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Benefit from New IRS Rules for the Research and Development Tax Credit

By: Scott Schmidt

Scott Schmidt is the founder and CEO of Black Line Group: 763/550-0111; www.blacklinegrp.com.

Wednesday, October 1, 2014
 

Research and Development Tax CreditOriginally proposed as a provision under the Innovators Job Creation Act, the IRS has made a significant change that could potentially make the Research and Development Tax Credit more attractive and easier to claim for many more small and midsize companies that qualify for the credit. However, for various reasons, many have not yet pursued this underutilized part of the tax code.

Part of the opportunity with the R&D Tax Credit—a dollar-for-dollar reduction of your taxes owed—is to claim the credit on your timely filed tax return. In addition, if a company has not claimed R&D tax credits in the past, it potentially could amend prior years’ tax returns and receive tax refunds—typically into the tens of thousands of dollars for each year.

“Many engineering-minded individuals have a tendency to view R&D in very narrow terms,” says Chuck Cederberg, CEO, Larson Tool and Stamping Co. “With the help of The Black Line Group, we came to understand the broader definition within the R&D Tax Credit provision. With that understanding, we could see and recognize the potential value of the R&D Tax Credit, which we have successfully taken advantage of since 2006.”

New Rules Simplify the Process

Prior to the latest rule change, to support their R&D tax-credit claim many companies, depending on when they were first started, were required to present data and documentation from as far back as the mid-1980s in order to stake a claim. Since coming up with data 20 to 30 years old is nearly impossible for many companies, amending for R&D Tax Credit opportunities in those years was not a viable option. However, that now has changed for manufacturers of all kinds.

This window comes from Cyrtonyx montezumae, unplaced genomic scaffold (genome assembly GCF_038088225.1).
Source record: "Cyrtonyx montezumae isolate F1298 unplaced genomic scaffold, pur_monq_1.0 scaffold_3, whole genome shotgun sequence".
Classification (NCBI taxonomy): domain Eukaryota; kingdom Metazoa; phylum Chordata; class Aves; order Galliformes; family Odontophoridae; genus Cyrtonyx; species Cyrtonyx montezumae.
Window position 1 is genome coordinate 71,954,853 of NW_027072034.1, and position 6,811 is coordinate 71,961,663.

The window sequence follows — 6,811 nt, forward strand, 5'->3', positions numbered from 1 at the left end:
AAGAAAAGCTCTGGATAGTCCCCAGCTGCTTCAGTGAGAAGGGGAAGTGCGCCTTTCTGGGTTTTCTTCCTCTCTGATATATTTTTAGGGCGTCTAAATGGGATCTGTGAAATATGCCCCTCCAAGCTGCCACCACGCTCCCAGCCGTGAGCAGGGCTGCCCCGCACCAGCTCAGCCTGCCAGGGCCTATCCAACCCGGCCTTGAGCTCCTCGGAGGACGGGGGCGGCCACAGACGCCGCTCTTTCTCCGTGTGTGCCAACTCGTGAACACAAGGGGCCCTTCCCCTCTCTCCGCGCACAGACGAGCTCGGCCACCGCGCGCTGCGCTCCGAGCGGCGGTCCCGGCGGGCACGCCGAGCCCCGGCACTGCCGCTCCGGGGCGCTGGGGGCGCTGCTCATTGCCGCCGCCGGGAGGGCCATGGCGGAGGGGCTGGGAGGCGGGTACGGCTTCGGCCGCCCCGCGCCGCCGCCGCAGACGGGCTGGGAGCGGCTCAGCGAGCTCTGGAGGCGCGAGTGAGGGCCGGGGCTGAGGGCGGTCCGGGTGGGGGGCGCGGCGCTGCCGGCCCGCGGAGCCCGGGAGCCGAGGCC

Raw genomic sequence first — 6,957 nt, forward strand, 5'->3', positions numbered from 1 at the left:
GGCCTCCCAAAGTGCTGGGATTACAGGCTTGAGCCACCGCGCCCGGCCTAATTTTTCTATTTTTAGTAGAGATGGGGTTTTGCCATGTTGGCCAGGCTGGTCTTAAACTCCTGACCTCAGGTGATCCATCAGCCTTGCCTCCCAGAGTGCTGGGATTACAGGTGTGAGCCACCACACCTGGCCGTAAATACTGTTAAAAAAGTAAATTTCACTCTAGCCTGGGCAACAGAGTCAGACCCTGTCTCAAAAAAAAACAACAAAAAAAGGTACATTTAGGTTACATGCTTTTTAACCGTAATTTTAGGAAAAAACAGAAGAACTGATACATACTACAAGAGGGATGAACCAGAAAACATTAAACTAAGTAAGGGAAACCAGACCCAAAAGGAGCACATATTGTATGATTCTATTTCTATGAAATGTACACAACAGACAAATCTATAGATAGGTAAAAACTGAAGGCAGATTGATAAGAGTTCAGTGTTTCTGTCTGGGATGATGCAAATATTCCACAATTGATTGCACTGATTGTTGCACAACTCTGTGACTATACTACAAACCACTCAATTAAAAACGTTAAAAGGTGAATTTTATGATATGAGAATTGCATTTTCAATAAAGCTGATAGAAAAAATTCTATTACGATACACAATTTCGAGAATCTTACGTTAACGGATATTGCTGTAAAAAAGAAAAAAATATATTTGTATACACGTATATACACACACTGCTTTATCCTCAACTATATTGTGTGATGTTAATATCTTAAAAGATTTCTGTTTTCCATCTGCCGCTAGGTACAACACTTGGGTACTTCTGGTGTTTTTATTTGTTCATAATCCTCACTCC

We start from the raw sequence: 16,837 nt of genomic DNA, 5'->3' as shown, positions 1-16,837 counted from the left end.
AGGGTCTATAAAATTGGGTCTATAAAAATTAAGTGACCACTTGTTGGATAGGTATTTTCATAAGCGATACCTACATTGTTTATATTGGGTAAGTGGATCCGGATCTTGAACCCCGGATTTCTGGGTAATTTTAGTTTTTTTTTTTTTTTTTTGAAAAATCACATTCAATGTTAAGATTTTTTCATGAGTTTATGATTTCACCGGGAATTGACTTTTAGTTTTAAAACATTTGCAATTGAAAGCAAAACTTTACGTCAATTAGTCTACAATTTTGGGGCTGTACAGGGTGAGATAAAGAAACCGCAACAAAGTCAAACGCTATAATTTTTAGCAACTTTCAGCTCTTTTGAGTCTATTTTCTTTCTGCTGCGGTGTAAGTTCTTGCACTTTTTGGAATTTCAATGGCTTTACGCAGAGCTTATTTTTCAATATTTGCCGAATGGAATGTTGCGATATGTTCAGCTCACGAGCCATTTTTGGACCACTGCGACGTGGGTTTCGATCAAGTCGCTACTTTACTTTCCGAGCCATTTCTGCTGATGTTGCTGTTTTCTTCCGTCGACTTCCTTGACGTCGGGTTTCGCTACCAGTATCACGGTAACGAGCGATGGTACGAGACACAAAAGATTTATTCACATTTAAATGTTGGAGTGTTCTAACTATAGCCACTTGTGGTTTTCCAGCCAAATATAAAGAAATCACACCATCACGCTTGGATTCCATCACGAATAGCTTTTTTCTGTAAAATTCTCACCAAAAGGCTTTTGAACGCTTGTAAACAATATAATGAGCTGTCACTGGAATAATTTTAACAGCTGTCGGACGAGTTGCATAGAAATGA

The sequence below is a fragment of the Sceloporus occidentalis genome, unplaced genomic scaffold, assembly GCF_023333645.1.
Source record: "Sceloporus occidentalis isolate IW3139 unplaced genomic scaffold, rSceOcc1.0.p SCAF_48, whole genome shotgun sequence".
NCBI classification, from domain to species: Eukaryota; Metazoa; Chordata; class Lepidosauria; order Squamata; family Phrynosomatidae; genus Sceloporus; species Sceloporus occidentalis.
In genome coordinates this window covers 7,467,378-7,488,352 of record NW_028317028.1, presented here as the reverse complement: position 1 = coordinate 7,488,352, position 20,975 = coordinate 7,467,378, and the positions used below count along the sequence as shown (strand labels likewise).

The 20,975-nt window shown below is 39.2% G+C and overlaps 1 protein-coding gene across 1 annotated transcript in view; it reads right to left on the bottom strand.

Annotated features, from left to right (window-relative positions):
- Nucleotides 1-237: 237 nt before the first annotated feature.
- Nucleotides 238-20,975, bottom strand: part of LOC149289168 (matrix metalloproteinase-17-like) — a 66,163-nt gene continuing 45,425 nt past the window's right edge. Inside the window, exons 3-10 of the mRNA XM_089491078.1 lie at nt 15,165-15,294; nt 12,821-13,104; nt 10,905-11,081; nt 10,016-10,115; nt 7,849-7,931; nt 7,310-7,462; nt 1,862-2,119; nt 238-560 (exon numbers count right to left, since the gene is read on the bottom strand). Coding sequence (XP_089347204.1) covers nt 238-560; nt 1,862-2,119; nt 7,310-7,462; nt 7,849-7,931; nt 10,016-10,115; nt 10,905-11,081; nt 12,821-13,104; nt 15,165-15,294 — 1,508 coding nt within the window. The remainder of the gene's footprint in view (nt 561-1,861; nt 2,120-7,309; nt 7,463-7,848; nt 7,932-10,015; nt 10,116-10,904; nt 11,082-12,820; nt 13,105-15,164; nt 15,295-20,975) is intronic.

Beginning on June 3, 2014, companies considering pursuing R&D Tax Credit claims on amended returns now have the option of choosing the Alternative Simplified Credit (ASC) calculation. The benefit: instead of having to go digging for decades-old data, the ASC only requires a company to look at its three prior years of qualified research expenditures (QREs), a much more reasonable and doable task. The one caveat with the new regulations is that the credit for the tax year being amended was not previously claimed on an original or amended return already.

While many manufacturers have been successfully claiming the R&D Tax Credit for years, many others have not been pursuing the credit because of their lack of documentation. These new rule changes should get companies thinking about revisiting the opportunity.

“We have almost a decade of success working with Black Line Group and using the R&D Tax Credit,” says Steve Peplin, CEO, Talan Products. “It is financially beneficial for us, and in fact a significant portion of our capital-expenditure budget each year has been coming from the credit. Of course, this makes us and other manufacturers who use it better companies. Since we are experiencing a manufacturing renaissance in America, it all helps. Manufacturing made America strong and it’s happening again.”

The definition of R&D for tax-credit purposes is much broader than people realize. Manufacturers of all kinds, including job shops/contract manufacturers, are doing R&D. If your company is not currently claiming the R&D Tax Credit, now is the time to see if you are leaving money on the table. MF

 

See also: Black Line Group

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